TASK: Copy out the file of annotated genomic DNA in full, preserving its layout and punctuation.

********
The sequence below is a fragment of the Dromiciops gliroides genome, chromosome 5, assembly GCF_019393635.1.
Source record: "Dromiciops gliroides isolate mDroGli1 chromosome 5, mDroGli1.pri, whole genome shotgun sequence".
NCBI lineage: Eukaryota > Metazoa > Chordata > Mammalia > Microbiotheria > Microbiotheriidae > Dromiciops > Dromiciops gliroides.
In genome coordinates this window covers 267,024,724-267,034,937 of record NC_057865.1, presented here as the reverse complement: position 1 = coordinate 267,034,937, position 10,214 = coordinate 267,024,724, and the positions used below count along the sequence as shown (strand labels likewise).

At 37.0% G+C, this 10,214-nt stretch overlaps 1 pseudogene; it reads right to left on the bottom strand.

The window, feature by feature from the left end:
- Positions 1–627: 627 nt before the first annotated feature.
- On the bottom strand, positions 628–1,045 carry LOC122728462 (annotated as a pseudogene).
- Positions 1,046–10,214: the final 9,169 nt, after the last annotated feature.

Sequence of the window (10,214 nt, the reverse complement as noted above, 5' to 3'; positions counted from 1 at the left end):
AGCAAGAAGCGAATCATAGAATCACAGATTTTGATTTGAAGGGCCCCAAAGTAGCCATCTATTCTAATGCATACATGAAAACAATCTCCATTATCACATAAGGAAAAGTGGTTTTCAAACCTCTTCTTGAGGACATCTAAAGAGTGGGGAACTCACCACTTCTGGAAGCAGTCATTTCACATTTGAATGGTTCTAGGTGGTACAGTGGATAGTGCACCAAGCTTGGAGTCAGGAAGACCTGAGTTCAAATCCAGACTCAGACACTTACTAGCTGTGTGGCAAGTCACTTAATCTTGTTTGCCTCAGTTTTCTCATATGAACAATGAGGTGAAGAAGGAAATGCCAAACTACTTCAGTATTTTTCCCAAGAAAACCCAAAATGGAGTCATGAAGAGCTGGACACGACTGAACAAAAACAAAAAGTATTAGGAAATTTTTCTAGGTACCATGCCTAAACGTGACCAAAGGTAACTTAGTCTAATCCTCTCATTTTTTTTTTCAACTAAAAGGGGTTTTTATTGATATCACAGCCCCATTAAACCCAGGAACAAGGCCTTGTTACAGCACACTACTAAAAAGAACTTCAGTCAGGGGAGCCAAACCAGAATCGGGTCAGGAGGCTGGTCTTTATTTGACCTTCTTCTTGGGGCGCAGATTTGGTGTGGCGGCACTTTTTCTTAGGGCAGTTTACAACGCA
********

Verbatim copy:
The sequence below is a fragment of the Dromiciops gliroides genome, chromosome 5, assembly GCF_019393635.1.
Source record: "Dromiciops gliroides isolate mDroGli1 chromosome 5, mDroGli1.pri, whole genome shotgun sequence".
NCBI lineage: Eukaryota > Metazoa > Chordata > Mammalia > Microbiotheria > Microbiotheriidae > Dromiciops > Dromiciops gliroides.
In genome coordinates this window covers 267,024,724-267,034,937 of record NC_057865.1, presented here as the reverse complement: position 1 = coordinate 267,034,937, position 10,214 = coordinate 267,024,724, and the positions used below count along the sequence as shown (strand labels likewise).

At 37.0% G+C, this 10,214-nt stretch overlaps 1 pseudogene; it reads right to left on the bottom strand.

The window, feature by feature from the left end:
- Positions 1–627: 627 nt before the first annotated feature.
- On the bottom strand, positions 628–1,045 carry LOC122728462 (annotated as a pseudogene).
- Positions 1,046–10,214: the final 9,169 nt, after the last annotated feature.

Sequence of the window (10,214 nt, the reverse complement as noted above, 5' to 3'; positions counted from 1 at the left end):
AGCAAGAAGCGAATCATAGAATCACAGATTTTGATTTGAAGGGCCCCAAAGTAGCCATCTATTCTAATGCATACATGAAAACAATCTCCATTATCACATAAGGAAAAGTGGTTTTCAAACCTCTTCTTGAGGACATCTAAAGAGTGGGGAACTCACCACTTCTGGAAGCAGTCATTTCACATTTGAATGGTTCTAGGTGGTACAGTGGATAGTGCACCAAGCTTGGAGTCAGGAAGACCTGAGTTCAAATCCAGACTCAGACACTTACTAGCTGTGTGGCAAGTCACTTAATCTTGTTTGCCTCAGTTTTCTCATATGAACAATGAGGTGAAGAAGGAAATGCCAAACTACTTCAGTATTTTTCCCAAGAAAACCCAAAATGGAGTCATGAAGAGCTGGACACGACTGAACAAAAACAAAAAGTATTAGGAAATTTTTCTAGGTACCATGCCTAAACGTGACCAAAGGTAACTTAGTCTAATCCTCTCATTTTTTTTTTCAACTAAAAGGGGTTTTTATTGATATCACAGCCCCATTAAACCCAGGAACAAGGCCTTGTTACAGCACACTACTAAAAAGAACTTCAGTCAGGGGAGCCAAACCAGAATCGGGTCAGGAGGCTGGTCTTTATTTGACCTTCTTCTTGGGGCGCAGATTTGGTGTGGCGGCACTTTTTCTTAGGGCAGTTTACAACGCA